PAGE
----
This Advent season, we’ll engage with the traditional themes of Hope, Peace, Joy, and Love and explore how they come to life in a justice-oriented community in a post-Christian world
Do you have a question about faith, church, or the Bible that’s been gnawing at you? Do you have something you want to share with the New Wineskins community for further insight?
What might it look like for us to seek the best for our political opponents? How can we imagine prospering under leadership we so deeply disrespect?
While this is certainly a familiar story–both within the church as well as within the culture–it bears some examination. At the heart of the story is the question of what it means to love our neighbors. But there are also questions about how to apply the original cultural/historical context to our present time, what truly loving our neighbor really looks like in a practical way, and how we move beyond theoretical love to active love.
Can faith communities play a role in reshaping culture away from violence as our default response? In essence, that’s the heart of Jesus’ kingdom announcement. That death and violence no longer reign. But can we actually live that life? And, if we can, what might it change?
What if “repenting” has less to do with behavior modification and more to do with a whole new way of being? What if it’s not so much about the bad habits or sins we need to give up, but a radical reorientation of our lives?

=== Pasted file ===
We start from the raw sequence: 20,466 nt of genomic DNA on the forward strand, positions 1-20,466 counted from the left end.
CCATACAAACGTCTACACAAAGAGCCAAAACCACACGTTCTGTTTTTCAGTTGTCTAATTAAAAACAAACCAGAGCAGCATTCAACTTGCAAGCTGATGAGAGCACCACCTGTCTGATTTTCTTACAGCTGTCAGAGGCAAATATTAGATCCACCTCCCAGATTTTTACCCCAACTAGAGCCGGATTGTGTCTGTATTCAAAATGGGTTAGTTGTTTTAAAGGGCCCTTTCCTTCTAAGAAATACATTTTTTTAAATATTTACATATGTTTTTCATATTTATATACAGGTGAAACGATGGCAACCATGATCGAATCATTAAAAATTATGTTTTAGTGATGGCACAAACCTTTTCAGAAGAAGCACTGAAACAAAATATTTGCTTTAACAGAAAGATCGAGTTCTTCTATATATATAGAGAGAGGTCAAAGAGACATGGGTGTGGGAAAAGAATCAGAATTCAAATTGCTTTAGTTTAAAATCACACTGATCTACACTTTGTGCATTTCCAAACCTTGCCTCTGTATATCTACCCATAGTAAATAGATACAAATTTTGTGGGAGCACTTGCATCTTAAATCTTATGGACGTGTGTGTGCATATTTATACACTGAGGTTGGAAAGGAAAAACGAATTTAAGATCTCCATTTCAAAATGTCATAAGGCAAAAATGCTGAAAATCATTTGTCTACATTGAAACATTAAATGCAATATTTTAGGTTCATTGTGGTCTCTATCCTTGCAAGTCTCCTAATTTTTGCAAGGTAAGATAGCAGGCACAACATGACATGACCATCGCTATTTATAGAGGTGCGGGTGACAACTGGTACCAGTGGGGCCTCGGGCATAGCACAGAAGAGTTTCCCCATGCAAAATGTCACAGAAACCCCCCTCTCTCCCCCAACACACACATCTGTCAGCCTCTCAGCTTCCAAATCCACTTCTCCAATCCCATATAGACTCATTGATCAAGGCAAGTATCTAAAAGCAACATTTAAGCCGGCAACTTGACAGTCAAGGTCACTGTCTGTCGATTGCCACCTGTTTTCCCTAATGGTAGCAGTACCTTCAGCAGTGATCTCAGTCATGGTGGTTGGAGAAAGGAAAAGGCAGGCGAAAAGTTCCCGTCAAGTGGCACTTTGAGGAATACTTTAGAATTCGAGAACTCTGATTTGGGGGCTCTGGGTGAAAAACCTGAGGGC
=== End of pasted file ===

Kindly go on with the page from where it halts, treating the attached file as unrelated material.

This Sunday, Oct. 11, we are thrilled to welcome Jake Kaufman back to New Wineskins to share stories of inspiration from his most recent blog series, 15 Stories in 15 Weeks (#15Stories). A Mid-Ohio Valley native now living in Columbus, OH, Jake is a full-time writer and speaker who prefers his beer from a can.Continue reading “October 11 Gathering: Jake Kaufman Returns!”
Who are the modern-day prophets? What are they saying? How can we listen to them?
We’re all about story here at New Wineskins, and this week we’re thrilled to welcome a great storyteller with an amazing story to tell!
As Americans, we enjoy the idea that we have broad guarantees to wide-ranging personal freedoms. In fact, there’s little we can imagine doing that we can’t do. Our individual rights are deeply ingrained in our psyches and our culture. But is it possible that our very freedoms are actually enslaving us? Is a social ethicContinue reading “Feb. 8 Gathering: Enslaved by Freedom?”